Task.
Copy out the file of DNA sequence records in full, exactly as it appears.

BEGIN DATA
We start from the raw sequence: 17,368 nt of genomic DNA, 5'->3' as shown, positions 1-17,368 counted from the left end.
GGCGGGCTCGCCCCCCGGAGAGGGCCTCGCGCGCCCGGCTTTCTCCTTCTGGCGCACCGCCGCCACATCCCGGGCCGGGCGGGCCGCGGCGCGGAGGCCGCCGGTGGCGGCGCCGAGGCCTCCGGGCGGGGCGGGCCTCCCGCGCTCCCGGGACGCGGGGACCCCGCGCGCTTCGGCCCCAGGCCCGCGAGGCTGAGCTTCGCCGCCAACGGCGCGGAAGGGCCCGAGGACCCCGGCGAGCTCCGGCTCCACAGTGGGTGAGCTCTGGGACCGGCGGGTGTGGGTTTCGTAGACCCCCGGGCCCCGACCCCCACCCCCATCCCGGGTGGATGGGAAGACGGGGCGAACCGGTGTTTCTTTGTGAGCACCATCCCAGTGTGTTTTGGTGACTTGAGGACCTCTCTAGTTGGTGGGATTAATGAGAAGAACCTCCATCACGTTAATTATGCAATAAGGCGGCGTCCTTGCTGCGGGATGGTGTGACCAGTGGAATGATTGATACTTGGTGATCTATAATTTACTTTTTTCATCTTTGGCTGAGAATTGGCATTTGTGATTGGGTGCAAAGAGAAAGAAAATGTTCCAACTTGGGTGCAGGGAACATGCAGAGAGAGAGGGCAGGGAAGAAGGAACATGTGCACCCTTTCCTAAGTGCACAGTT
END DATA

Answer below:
We start from the raw sequence: 17,368 nt of genomic DNA, 5'->3' as shown, positions 1-17,368 counted from the left end.
GGCGGGCTCGCCCCCCGGAGAGGGCCTCGCGCGCCCGGCTTTCTCCTTCTGGCGCACCGCCGCCACATCCCGGGCCGGGCGGGCCGCGGCGCGGAGGCCGCCGGTGGCGGCGCCGAGGCCTCCGGGCGGGGCGGGCCTCCCGCGCTCCCGGGACGCGGGGACCCCGCGCGCTTCGGCCCCAGGCCCGCGAGGCTGAGCTTCGCCGCCAACGGCGCGGAAGGGCCCGAGGACCCCGGCGAGCTCCGGCTCCACAGTGGGTGAGCTCTGGGACCGGCGGGTGTGGGTTTCGTAGACCCCCGGGCCCCGACCCCCACCCCCATCCCGGGTGGATGGGAAGACGGGGCGAACCGGTGTTTCTTTGTGAGCACCATCCCAGTGTGTTTTGGTGACTTGAGGACCTCTCTAGTTGGTGGGATTAATGAGAAGAACCTCCATCACGTTAATTATGCAATAAGGCGGCGTCCTTGCTGCGGGATGGTGTGACCAGTGGAATGATTGATACTTGGTGATCTATAATTTACTTTTTTCATCTTTGGCTGAGAATTGGCATTTGTGATTGGGTGCAAAGAGAAAGAAAATGTTCCAACTTGGGTGCAGGGAACATGCAGAGAGAGAGGGCAGGGAAGAAGGAACATGTGCACCCTTTCCTAAGTGCACAGTT